on July 24 for partially blocking the Woodland Valley
Police accused David P. Mancini, Jr. of parking a 25-ton
excavator in the northbound lane of Woodland Valley Road
on July 23 just past noon and not returning until 7:00
AM the following morning.
According to police, the excavator blocked one lane making
it unusable by vehicles and pedestrians causing an unsafe
The excavator was towed by Shanaken Police and Mancini
was issued an appearance ticket answerable in Shandaken
Roll ‘Em Out!
Don’t forget… the first Shandaken Soapbox
Derby, which starts at noon during Shandaken Day in Pine
Hill on Saturday, August 25t, is fast coming down the
road. Isn’t it time you start getting your racers
ready? All contestants will have to be at the Pine Hill
Community Center by noon on Shandaken Day and ready for
the quarter mile roll down lower Main Street. Judging
criteria are originality and craftsmanship. Racers must
complete the course to be entered in the judging. Categories
are for adults and under 16
Rules and specifications for racers are: Power: Hand-built
wheeled gravity vehicle; Safety: Reliable steerage and
functional brakes required, no sharp or hazardous appendages.
All vehicles must pass a safety inspection of above; Size:
Maximum dimensions: 8’7" wide / 13’ 8.5"
long / 9’11" high. No minimum dimensions (but
must accommodate one riding driver); Crew: One driver
with no more than 3 co-pilots (riding or chase crew).
All drivers and riding co-pilots must wear approved bicycle
The entry fee is $10 for adults; children will be free.
Shandaken Day is the town’s annual summer festival
featuring crafters, food, music by local musicians, demonstrations,
games and contests and a historic treasure hunt. On August
25, the famous old resort town of Pine Hill is the stage
for this year’s everything-Shandaken celebration.
While there is still no date for reopening the Ulster
County SPCA’s spay and neuter clinic, board President
Louise Cutler said she is confident it will be back in
action soon. The Board of Directors will also look to
hire a new executive director, preferably one with a background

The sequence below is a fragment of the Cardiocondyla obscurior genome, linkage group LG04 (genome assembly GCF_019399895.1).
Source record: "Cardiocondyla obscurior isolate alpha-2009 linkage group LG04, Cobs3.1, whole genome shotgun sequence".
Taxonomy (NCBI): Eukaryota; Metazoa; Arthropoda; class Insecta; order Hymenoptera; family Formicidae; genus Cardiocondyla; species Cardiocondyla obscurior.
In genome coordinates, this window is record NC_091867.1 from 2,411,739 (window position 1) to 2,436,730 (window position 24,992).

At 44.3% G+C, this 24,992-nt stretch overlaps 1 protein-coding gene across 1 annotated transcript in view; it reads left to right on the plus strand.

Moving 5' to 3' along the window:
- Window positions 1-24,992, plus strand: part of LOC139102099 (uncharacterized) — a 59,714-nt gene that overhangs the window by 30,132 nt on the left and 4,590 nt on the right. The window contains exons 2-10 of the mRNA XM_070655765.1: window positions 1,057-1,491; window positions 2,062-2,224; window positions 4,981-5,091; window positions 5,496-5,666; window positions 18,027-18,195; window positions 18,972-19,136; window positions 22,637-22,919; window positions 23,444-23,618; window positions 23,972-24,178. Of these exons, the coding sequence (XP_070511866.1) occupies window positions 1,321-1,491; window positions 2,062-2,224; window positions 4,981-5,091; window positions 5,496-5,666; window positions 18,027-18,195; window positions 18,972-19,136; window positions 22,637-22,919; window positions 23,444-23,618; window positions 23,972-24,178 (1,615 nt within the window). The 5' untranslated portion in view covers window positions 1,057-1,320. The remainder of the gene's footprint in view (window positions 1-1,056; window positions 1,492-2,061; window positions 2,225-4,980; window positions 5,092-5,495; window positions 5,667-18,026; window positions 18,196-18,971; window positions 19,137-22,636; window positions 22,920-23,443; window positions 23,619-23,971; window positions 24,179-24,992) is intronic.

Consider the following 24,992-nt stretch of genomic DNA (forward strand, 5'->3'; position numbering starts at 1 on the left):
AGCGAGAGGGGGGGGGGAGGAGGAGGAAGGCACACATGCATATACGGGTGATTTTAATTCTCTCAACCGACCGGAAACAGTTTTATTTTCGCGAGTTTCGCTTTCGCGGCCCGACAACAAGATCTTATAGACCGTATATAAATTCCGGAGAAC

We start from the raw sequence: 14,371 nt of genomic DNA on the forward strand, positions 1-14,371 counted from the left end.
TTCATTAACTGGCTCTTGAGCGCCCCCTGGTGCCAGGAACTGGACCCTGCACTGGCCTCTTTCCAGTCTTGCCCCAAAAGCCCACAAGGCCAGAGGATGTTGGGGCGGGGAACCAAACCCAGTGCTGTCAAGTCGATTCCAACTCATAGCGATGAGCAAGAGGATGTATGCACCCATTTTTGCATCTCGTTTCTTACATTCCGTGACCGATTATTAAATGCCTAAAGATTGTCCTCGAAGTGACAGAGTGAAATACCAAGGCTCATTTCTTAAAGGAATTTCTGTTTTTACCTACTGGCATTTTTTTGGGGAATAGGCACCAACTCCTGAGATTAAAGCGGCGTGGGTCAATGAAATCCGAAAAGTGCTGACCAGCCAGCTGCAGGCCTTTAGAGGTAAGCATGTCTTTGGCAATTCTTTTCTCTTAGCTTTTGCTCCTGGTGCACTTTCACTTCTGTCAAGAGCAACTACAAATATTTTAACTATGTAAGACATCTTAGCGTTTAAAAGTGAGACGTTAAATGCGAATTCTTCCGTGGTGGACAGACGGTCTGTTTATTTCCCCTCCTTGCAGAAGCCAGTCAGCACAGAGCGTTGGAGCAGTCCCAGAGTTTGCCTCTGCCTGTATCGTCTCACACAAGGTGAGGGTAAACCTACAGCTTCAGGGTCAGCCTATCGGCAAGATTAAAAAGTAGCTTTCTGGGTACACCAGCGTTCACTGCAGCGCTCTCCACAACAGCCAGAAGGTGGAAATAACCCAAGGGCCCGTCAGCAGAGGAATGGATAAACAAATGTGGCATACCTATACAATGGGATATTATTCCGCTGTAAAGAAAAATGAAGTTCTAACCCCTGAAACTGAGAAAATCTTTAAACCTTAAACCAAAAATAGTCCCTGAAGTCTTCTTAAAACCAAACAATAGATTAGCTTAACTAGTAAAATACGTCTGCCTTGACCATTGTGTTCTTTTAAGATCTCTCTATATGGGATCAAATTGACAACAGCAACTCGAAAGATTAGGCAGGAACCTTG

in fundraising, and a veterinarian technician for the
clinic, which is separate from the SPCA facility, Cutler
The SPCA board was supposed to have its annual meeting
July 31, but that has been canceled because of a paperwork
snafu. Notices sent to SPCA members, including ballots
to vote on board members, did not include postage-paid
envelopes. That - unbeknownst to Cutler, she said - was
against SPCA bylaws. With the notices having to be resent,
Cutler said there was not enough time to provide adequate
notice of the meeting. Under SPCA bylaws, four weeks notice
In the meantime, Cutler said the board is considering
legal action after an anonymous letter critical of the
agency was sent to members on an agency mailing list without
authorization. She said she has an idea who sent it.
Servicemen and women fighting in Iraq have started getting
bills for equipment destroyed in the ongoing war. A 2006
government report found more than 1,000 soldiers being
billed a total of $1.5 million. And while fighting overseas
put their lives on the line, critics in Congress are saying,
this battle on paper could cost them their future by ruining
Testimony before Congress detailed in the report found
that “although unit
commanders and finance offices are authorized to write
off debts for lost and damaged equipment ... they have
not always done so.”
“It happens too often and it’s just disgraceful,”
Sen. Charles Schumer said. “Here are people who
are risking their lives for us and they come home and
they’re being treated as if they’re criminals
instead of heroes.”
A national shortage of doctors is hitting poor and rural
places the hardest, and efforts to bring in foreign physicians
to fill the gap are running into a knot of restrictions
from the war on terror and the immigration debate. Doctors
recruited from places such as India, the Philippines and
sub-Saharan Africa to work in underserved areas like the
Mississippi Delta and the lonesome West, as well as the
long stretches of Appalachia that include parts of our
Catskills, already face an arduous and expensive gauntlet